Thursday, October 10, 2013
Eleanor & Park by Rainbow Rowell | Book Review
AUTHOR: Rainbow Rowell
PUBLISHER/YEAR: St. Martin's Press / 2013
Goodreads / Author's Website
Eleanor & Park got a lot of hyper earlier this year. It was one of those books that was being reviewed constantly and got like all the four/five star reviews. I totally get that; it was a pretty fantastic book. Unfortunately, I read it a few months after everybody else and had a lot of time to reflect on those reviews. Once again, this was a case of me building a book up too much in my head. However, I've waited a few weeks to write this review (I was away from all computers when I read the book) and a lot of the issues I originally had don't seem that important anymore. It might not be my favourite YA novel ever, but Rowell does an amazing job creating a believable high school love story with characters that defy stereotypes.
Eleanor & Park is a slow burn coming of age story about two misfit teens just trying to survive the school year. It's 1986 Omaha and Park is just trying to fly under the radar at school, not the easiest task when he's the only Asian at his school. He's not the most popular kid, but he gets by. Eleanor is the new girl with bright red hair and the oddest clothes and sensibility. She's basically a walking bulls eye. One of the best things about this book was that the characters didn't fit into the YA norm. They weren't middle-class white kids. Park was dealing with some identity issues due to his race; his dad was from Omaha, but his mom was Korean. The only other Asian kid at his school was his younger brother who just happened to look like his dad. He felt his differences even though they didn't necessarily negatively affect his standing. It's not often you come across a book that deals with issues surrounding race in such a nuanced manner and it was so refreshing to see. He's not really bullied because of his race, but he's self conscious anyways. He knows he's different than the typical kid he sees at school and these differences affect him and how he portrays himself. It's a complex identity issue that he's dealing with and it really is handled well.
Eleanor on the other hand is what kids at my high school would have called a freakshow. She's super sarcastic, doesn't wear the latest trends, is bigger than the average girl and just doesn't really seem to care. However, she's dealing with a lot more than bullying at school. She faces abuse at home and is basically living in abject poverty thanks her to stepfather and his drinking habits. Her story is absolutely heartbreaking.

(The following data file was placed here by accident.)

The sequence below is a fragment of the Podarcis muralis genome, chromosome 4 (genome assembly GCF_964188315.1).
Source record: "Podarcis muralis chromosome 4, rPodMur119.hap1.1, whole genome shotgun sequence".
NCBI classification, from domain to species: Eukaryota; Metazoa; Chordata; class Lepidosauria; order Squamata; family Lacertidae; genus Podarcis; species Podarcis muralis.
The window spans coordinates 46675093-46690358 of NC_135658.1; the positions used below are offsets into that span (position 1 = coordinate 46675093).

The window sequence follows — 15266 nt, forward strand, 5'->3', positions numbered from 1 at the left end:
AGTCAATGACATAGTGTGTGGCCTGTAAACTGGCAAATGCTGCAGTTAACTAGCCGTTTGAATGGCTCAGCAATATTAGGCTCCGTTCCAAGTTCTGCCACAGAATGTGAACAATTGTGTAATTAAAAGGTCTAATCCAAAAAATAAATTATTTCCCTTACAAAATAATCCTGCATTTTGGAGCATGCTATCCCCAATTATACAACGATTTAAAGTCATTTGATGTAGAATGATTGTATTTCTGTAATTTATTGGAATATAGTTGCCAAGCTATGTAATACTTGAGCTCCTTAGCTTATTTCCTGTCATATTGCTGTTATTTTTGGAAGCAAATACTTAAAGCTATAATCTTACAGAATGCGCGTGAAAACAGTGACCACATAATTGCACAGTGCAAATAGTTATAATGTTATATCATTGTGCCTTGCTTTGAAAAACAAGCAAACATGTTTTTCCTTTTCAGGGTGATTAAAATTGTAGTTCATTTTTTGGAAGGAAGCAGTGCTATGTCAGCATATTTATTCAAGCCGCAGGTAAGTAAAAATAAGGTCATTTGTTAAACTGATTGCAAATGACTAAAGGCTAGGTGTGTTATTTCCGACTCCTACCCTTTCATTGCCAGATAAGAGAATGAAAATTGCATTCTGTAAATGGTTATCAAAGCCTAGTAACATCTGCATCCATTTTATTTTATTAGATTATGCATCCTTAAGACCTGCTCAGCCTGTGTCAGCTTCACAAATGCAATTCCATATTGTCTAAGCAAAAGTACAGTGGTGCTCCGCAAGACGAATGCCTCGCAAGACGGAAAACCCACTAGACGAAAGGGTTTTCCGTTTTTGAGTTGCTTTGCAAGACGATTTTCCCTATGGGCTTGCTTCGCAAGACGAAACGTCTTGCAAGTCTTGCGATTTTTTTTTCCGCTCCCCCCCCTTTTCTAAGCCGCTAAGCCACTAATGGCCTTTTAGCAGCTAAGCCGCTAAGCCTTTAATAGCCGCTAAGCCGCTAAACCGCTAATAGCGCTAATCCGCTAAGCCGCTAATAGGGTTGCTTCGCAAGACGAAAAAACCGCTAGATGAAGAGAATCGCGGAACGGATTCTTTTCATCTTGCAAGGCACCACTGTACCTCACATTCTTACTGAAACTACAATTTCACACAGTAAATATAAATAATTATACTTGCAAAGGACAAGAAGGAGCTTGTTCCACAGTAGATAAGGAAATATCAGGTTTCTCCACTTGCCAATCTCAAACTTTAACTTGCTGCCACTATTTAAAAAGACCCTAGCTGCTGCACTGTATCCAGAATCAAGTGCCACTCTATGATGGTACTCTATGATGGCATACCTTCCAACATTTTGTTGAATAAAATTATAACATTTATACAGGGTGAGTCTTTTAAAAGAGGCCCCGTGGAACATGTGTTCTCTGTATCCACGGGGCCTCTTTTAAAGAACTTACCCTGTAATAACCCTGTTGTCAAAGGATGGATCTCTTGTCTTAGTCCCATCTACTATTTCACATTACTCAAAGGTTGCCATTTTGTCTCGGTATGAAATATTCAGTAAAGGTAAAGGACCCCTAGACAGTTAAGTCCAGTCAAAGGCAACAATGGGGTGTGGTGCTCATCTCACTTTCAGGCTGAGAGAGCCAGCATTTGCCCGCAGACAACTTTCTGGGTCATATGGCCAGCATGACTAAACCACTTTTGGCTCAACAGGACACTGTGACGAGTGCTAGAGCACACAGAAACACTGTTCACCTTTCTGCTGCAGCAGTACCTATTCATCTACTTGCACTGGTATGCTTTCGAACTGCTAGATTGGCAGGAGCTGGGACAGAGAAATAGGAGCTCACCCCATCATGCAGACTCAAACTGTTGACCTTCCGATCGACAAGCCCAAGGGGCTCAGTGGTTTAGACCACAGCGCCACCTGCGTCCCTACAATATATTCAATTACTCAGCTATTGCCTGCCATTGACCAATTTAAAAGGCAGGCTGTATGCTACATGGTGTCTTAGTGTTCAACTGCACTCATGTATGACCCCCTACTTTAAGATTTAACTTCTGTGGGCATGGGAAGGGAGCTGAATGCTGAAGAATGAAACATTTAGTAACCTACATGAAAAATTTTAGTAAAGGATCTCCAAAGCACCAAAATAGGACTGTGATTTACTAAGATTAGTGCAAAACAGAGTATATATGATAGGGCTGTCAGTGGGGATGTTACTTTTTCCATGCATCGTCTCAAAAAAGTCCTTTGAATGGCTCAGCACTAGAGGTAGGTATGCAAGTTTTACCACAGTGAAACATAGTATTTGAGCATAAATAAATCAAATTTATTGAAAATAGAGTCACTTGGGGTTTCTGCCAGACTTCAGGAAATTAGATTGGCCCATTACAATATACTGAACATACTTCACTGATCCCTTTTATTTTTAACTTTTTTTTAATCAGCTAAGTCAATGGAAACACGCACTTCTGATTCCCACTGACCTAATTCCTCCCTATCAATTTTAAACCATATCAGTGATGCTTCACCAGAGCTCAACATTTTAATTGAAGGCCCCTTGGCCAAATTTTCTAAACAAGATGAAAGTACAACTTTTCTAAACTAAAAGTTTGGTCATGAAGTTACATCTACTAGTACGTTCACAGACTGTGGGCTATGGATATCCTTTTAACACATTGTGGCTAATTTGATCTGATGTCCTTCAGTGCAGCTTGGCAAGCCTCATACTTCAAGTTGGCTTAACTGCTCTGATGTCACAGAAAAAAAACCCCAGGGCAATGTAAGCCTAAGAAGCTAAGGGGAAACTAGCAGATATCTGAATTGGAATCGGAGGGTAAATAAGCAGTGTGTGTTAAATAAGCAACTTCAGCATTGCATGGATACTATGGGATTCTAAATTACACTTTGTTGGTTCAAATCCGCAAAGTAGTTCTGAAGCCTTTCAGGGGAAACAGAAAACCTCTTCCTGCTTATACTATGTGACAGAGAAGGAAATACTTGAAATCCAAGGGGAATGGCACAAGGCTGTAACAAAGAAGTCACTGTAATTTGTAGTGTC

The really wonderful thing about Eleanor & Park is watching these two characters come together. They don't immediately forget about their social circumstances and individual problems because of love and it takes awhile for them to really connect, but once they do it's such a sweet love story. They care about each other and they don't always show it in the best ways. They don't necessarily even understand each other. Park doesn't know what it means to be poor while Eleanor can't understand what it's like to be the only visible minority in the school. But the thing is, they try. They help each other and gain strength through each other even though they both know their problems and insecurities aren't going to disappear because of this other person.
It's such a touching story. I loved watching the moments unfold, sharing comic books, music, holding hands and kissing. The thought processes both teens went through at each moment. Everything was just dead on. The pace was slow, but perfect as were their reactions. They fit each character perfectly. The only part that lost me a little was the very end. I was frustrated not by anything the characters necessarily did or did not do, but because for me it threw off the pacing slightly. But I mean seriously, minor quibble.
Eleanor & Park is a beautiful story about first love. I might be the last one to read this, but if there's anybody out there who hasn't, you should probably read it. I didn't LOVE it as much as some, but I did appreciate it and I'm glad to give it a spot on my bookshelf. I can't wait to continue reading Rowell's work as she creates interesting and diverse characters and makes everything seem so real.